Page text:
Thursday, September 20, 2012


(Caution: The following post contains content for mature viewers)

John Cuneo's personal drawings in his sketchbooks are very different from the sketches of the other artists I have covered over the past two weeks.  For me, Cuneo's sketches represent the best of his work-- they are more intelligent, more trenchant, more disturbing, and definitely more oblique than his finished work which is regularly showcased in magazines such as The New Yorker, Esquire, Rolling Stone and Town & Country.

The smartest magazine will be the one that gives Cuneo a full page to free associate each month: 

In my view, the strange brew of anthropomorphic animals in this sketch rivals the best work of Heinrich Kley.


Fabulous snake (and the crocodile ain't bad either)

A large rodent comes to the door, while Cuneo tries to work out whether that is a waitress or an actress holding that tray.

Preliminary sketch for an Esquire cartoon on aged sperm donors

The final two sketches today are ones that were previously posted on Cuneo's web site.  I am pretending they qualify as "unpublished" because they are such superb examples of the dry wit in Cuneo's sketchbooks.


Paul Klee wrote that "drawing is taking a line for a walk."  In his sketchbooks, Cuneo takes his line on a stroll through some mighty peculiar neighborhoods-- places where many fear to tread-- but the result is some of Cuneo's best work. 


MORAN said...

Cuneo's animals don't rival Kley's but Cuneo is the funniest illustrator working now.

Anonymous said...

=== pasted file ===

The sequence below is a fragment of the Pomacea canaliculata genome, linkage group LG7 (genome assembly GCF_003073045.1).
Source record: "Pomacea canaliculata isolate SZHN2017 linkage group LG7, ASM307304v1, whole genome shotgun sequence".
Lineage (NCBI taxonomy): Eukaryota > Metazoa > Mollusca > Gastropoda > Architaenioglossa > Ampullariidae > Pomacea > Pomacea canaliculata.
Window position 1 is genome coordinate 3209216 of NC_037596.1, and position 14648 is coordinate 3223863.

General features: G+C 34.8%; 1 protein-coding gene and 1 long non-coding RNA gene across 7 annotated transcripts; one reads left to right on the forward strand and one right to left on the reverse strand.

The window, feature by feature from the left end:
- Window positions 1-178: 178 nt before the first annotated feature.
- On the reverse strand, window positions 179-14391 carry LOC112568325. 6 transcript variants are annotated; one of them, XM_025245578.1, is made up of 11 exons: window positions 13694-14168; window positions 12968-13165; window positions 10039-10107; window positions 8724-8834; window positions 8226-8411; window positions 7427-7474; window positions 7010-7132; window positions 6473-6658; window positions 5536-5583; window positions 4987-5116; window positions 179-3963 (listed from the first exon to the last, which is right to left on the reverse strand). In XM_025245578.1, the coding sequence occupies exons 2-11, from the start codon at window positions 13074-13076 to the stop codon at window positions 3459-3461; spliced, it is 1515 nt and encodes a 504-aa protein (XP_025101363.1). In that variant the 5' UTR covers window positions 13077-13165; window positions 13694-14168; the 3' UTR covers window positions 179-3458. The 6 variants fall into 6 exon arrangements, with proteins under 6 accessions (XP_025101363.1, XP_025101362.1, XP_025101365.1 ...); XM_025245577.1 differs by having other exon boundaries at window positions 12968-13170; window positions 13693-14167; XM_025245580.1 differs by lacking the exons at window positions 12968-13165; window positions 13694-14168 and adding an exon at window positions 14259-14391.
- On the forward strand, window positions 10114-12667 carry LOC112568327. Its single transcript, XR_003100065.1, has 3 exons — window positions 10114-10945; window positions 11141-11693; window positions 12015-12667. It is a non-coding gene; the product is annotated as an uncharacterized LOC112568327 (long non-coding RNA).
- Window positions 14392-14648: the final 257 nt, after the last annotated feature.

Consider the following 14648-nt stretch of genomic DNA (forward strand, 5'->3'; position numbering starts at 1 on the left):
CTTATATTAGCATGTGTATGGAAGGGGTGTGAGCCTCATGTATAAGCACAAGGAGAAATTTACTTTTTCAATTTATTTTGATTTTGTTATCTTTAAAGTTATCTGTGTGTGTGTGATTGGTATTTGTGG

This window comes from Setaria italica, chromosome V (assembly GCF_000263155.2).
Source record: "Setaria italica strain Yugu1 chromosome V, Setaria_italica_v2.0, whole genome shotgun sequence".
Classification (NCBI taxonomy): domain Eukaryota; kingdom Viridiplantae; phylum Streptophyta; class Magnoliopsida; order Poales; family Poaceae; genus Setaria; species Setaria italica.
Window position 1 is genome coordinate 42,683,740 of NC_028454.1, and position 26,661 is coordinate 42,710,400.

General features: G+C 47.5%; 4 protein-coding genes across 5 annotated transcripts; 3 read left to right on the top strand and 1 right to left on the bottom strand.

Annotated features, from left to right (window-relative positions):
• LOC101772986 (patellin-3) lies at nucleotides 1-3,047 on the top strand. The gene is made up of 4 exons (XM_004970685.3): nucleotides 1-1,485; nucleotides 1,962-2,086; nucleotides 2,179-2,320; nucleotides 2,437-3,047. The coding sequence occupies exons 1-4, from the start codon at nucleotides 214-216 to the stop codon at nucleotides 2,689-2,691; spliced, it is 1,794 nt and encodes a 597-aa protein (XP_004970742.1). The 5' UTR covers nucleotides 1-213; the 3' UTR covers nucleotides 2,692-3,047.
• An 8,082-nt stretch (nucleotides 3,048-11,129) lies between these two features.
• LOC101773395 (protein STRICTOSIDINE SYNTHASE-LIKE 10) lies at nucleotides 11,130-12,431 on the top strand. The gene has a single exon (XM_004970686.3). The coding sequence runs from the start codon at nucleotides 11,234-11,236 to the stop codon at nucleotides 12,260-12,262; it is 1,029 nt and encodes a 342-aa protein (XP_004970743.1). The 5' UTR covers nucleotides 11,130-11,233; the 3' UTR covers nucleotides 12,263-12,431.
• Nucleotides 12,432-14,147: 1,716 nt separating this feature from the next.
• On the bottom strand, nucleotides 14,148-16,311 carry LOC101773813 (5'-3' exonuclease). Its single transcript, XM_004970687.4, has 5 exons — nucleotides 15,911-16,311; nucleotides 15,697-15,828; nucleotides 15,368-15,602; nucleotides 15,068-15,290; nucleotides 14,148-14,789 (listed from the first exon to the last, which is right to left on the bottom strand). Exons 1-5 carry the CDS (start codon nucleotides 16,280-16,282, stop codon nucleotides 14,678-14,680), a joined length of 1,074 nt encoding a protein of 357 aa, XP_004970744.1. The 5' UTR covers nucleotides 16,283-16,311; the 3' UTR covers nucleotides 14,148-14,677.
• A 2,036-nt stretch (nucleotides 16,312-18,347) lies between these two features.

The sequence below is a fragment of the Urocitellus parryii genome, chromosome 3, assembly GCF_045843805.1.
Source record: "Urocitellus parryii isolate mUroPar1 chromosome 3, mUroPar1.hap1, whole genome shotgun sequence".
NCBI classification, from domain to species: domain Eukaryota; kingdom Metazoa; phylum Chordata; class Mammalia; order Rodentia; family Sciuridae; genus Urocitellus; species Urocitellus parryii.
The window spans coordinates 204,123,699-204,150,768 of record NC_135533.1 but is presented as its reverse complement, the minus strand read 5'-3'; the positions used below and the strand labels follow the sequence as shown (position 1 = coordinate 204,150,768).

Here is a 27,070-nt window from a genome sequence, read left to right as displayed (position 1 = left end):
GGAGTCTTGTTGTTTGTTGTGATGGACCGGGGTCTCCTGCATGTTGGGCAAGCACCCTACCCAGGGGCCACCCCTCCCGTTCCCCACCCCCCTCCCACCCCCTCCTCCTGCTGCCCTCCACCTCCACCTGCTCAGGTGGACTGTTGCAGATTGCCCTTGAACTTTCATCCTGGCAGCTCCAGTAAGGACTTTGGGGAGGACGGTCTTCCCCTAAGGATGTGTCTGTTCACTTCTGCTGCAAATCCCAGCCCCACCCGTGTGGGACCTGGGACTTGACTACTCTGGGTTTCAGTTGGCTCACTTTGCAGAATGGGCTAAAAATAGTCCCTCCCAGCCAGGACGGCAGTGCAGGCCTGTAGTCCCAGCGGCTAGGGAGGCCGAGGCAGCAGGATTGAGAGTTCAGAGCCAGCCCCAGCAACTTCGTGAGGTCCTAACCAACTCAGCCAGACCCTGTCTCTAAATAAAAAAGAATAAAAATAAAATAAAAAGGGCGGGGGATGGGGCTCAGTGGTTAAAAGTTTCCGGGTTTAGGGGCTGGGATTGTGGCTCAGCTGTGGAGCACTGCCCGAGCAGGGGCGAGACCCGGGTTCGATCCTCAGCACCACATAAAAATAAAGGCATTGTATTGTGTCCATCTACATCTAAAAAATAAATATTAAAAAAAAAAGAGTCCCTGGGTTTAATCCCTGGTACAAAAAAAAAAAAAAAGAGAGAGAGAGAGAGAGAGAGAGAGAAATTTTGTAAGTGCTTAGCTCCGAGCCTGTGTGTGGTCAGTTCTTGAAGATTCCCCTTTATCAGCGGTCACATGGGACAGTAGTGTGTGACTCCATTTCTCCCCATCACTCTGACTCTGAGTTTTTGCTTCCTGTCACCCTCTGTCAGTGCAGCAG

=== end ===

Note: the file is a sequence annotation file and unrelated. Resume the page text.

Is Cuneo the only illustrator who makes sexy pictures in his sketchbooks?


bill said...

Natural drawer. Many of us are schooled drawers but his drawings come from somewhere magical and go beyond schooled. I don't think his animals need to rival Kley's, they are certainly at that level but exist in their own realm.

Thomas Fluharty said...

Cuneo's in a class by himself. He has done naturally what every artist wants to do.... separating himself from the masses. And he does it with pure drawing ability combined with a line unique to John alone. I thank God for John Cuneo!~T

Anonymous said...

I always am reminded of Bill Plympton when I look at Cuneo's stuff...not a bad thing!

ken meyer jr

David Apatoff said...

MORAN--Kley drew his animals with long, sleek, rapid lines. Cuneo, on the other hand, draws his animals with smudges, stray scratchings and organic looking marks that somehow cohere in truths. (Take a close look at the dog's tongue in that second picture-- the fingerprint ink smudge shadow under the pipe, the hatch marks along the side, the light line along the top of the tongue and the heavy line reinforcing the bottom-- the thing's a goddamn symphony.) But despite their very different styles, both artists share a rare gift for injecting humanity into their animals. I find the faces on Cuneo's two dogs hilarious, and fully the equal of Kley's elephants, bears or alligators.

JSL-- No, but I'm saving those for my final blog post.

bill-- Agreed.

David Apatoff said...

Thomas Fluharty-- Thanks, that's a welcome remark from an artist who is also in a class by himself.

Ken Meyer Jr-- well, they are certainly both unconventional, but among other things, I think of Cuneo's tiny drawings as more intimate than animation-- even independent animation-- can be.

Benjamin Raucher said...

Yes, I agree that he employs humor in his work.


Joe Procopio said...

Nice to see Kley's work come up here on your blog, David. I actually had asked Mr. Cuneo to write something for one of the two Kley books I just recently published, but he demured.

If anybody is curious, more info (and even a video "book trailer") on the new Kley two-volume set can be found here:

It was a real pleasure meeting you a couple of weeks back, David. I hope we have more such opportunities! Take care...

--Joe Procopio

David Apatoff said...

Joe Procopio-- Thanks for writing in. As I have written elsewhere on this blog, I think you did a superb job with your Kley books, and I recommend them heartily.